The groundwater conditions of the site on which the Sizewell B Power Station was to be built consisted of 50 metres of silt and dense sand overlying clay which formed a natural aquifer known at the Norwich Crag Formation. Due to its close proximity to the North Sea, the construction of the Power Station could not commence until the site was isolated – resulting in the deepest ever diaphragm wall in the United Kingdom. Excavations almost eighteen metres below the water table were required for the foundations. Standard dewatering techniques could not be use in this construction for several reasons:- initial calculations established that even with 52 wells, as opposed to only 6 required for the Sizewell A Power Station construction, the water level would only be lowered by 16 metres. Additionally, the use of multiple wells was deemed unacceptable due to settlement beneath Sizewell A, heavy encrustation on the pipework caused by the iron content in the groundwater, excessive draw down below the adjacent bird reserves and a cost of at least £16 million.
The second option was the construction of a diaphragm wall which would extend into London clay and link with a cofferdam to form a 1,260 metre long, all encompassing, cut off wall around the perimeter of the site. Previously diaphragm walling had only ever been used to depth of 30 metres however the new trenching technique using reverse circulation rigs allowed for a very accurate depth of more than 100 metres. The use of this option meant that only 9 dewatering wells would be required and that the construction timescale would be reduced by 50% to just 6 months resulting in a saving of £2,000,000. As a result, this method was selected for use in July 1985. The diaphragm wall required a controlled maximum permeability as well as virtually leak-proof construction joints. A network of piezometers and observation wells was used to monitor the construction performance. By the time the pumps were switched off in spring 1992, more that 4 million metres3 of water had been pumped away, keeping the water table at least 2 metres below the deepest part of the excavation.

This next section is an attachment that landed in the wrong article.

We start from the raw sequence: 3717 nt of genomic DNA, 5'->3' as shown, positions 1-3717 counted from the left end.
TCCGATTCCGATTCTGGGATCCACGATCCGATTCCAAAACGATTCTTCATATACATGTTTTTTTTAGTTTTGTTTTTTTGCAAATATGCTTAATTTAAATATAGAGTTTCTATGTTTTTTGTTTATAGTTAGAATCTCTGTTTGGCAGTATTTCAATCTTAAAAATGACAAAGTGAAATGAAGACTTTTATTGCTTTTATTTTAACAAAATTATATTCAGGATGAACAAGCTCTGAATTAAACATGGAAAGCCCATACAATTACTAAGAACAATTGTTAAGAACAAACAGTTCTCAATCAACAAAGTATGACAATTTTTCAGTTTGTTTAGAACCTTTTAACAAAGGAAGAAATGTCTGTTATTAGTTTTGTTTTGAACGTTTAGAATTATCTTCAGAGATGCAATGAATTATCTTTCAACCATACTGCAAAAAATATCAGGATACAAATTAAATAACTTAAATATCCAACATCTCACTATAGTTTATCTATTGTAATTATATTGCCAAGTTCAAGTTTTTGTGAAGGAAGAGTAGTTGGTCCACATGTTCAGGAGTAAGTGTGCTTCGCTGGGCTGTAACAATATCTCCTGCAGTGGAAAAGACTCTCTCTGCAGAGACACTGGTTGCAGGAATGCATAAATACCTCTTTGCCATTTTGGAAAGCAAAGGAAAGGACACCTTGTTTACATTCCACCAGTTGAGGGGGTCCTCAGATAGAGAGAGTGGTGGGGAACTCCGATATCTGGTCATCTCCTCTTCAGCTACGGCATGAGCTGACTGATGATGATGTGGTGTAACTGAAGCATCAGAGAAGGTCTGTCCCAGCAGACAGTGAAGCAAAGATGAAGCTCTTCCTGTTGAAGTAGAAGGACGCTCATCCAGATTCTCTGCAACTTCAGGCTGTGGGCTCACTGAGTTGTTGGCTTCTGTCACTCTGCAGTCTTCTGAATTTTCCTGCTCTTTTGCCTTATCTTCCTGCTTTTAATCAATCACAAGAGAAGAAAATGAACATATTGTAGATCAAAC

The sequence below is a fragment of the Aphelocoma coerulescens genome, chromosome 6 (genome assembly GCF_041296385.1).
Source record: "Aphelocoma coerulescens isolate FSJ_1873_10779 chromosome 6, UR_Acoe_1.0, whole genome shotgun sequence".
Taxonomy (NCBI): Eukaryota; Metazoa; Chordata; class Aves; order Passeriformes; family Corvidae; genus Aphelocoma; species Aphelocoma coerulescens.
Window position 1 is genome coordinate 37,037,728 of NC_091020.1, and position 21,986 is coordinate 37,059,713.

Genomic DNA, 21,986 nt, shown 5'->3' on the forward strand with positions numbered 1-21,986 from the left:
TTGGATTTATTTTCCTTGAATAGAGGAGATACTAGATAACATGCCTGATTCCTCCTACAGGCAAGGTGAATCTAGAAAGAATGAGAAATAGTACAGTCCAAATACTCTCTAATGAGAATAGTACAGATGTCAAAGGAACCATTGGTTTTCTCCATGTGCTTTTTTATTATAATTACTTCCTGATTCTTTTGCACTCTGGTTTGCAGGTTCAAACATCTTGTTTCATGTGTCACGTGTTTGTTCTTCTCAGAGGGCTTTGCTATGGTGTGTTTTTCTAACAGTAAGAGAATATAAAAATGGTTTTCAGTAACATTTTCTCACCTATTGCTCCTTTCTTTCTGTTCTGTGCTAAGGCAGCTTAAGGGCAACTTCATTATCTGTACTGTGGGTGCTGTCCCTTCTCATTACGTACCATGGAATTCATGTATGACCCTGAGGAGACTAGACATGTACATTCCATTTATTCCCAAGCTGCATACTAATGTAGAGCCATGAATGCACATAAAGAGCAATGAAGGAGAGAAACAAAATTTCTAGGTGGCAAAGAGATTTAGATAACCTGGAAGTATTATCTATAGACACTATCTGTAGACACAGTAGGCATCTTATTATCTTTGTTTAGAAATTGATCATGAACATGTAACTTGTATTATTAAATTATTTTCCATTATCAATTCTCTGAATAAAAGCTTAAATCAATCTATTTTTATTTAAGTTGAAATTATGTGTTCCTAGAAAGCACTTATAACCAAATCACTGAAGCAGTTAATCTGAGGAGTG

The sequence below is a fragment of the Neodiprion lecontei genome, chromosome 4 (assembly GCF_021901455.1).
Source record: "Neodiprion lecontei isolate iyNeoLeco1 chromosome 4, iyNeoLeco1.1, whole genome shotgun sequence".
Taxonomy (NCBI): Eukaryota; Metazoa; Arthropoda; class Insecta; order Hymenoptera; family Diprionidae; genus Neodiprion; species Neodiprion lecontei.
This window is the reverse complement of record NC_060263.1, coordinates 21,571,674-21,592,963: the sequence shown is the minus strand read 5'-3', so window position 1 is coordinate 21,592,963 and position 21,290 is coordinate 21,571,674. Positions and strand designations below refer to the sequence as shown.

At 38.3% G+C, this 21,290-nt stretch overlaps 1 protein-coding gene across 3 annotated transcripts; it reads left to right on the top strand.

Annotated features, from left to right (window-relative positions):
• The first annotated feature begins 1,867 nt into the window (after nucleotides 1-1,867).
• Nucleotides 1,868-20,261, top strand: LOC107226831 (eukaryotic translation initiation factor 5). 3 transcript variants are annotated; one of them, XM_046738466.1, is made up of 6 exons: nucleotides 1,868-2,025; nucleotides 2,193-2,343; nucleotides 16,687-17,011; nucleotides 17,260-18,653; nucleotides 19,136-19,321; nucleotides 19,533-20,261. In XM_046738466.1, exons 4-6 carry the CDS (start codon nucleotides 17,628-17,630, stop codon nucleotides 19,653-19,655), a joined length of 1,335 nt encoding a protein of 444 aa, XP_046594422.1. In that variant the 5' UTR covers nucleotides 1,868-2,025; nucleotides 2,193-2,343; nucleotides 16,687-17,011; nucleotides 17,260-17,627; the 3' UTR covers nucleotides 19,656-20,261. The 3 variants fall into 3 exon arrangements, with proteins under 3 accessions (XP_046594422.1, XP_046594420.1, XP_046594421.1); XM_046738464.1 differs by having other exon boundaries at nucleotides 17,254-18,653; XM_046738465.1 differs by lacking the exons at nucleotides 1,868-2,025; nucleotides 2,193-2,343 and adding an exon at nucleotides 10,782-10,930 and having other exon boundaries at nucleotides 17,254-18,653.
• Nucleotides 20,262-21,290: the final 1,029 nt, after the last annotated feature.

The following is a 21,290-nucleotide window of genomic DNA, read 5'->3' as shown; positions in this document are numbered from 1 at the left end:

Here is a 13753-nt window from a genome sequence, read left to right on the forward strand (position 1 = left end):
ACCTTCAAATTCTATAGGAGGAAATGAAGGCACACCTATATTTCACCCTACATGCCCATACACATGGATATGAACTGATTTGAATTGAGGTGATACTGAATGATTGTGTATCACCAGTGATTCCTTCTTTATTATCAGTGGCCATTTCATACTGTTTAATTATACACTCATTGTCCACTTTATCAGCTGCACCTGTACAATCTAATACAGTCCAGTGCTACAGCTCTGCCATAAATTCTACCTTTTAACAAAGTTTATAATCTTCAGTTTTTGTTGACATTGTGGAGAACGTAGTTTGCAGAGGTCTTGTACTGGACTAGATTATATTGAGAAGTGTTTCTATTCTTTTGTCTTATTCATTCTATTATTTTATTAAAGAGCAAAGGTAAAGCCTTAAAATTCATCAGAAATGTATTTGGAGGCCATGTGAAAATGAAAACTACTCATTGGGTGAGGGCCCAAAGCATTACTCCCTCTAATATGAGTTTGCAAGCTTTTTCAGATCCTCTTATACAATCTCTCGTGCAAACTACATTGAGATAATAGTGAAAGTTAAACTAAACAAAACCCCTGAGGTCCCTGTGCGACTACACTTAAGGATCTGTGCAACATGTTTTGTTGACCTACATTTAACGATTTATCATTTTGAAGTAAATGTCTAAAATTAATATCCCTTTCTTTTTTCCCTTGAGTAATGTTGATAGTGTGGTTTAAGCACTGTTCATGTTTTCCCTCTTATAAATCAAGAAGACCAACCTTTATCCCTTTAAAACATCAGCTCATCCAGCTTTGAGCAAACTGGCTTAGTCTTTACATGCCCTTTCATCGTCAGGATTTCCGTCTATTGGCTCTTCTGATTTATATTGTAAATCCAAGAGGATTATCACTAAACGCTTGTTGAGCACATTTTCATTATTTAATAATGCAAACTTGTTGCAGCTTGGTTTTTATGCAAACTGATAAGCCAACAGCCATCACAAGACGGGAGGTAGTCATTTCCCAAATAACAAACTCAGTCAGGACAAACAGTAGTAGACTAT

Alternatively, a cofferdam could have used in place of the diaphragm wall to connect to the existing cofferdam to control the groundwater on the site. Cofferdams are predominantly used in marine environments making it perfect for this site due to the close proximity to its North Sea. The cofferdam can extend from the ground surface to an impermeable stratum thereby making it almost completely impervious to ground water, only allowing for a slight volume of water to pass through, this can be dealt with by pumping. The most common type of cofferdam construction makes use of a steel sheet piles. Prior to excavation, steel sheet piles are forced into the soil. To maintain stability, struts and walings are fixed inside the sheet piling as the material inside the cofferdam is removed.
Superstructure-Structural Steelwork frames:
Structural steelwork frames consist of vertical columns and horizontal beam that are connected via welding, bolting or riveting. Steel beams resist loads applied horizontally to their axis and columns are perpendicular members that transfer compressive loads to the foundations below. A rectangular grid is used to construct the steel frame and allows for the walls, floors, roof and cladding. Industrial, warehouses, high rise buildings and residential buildings are the most common use for steel frame in construction.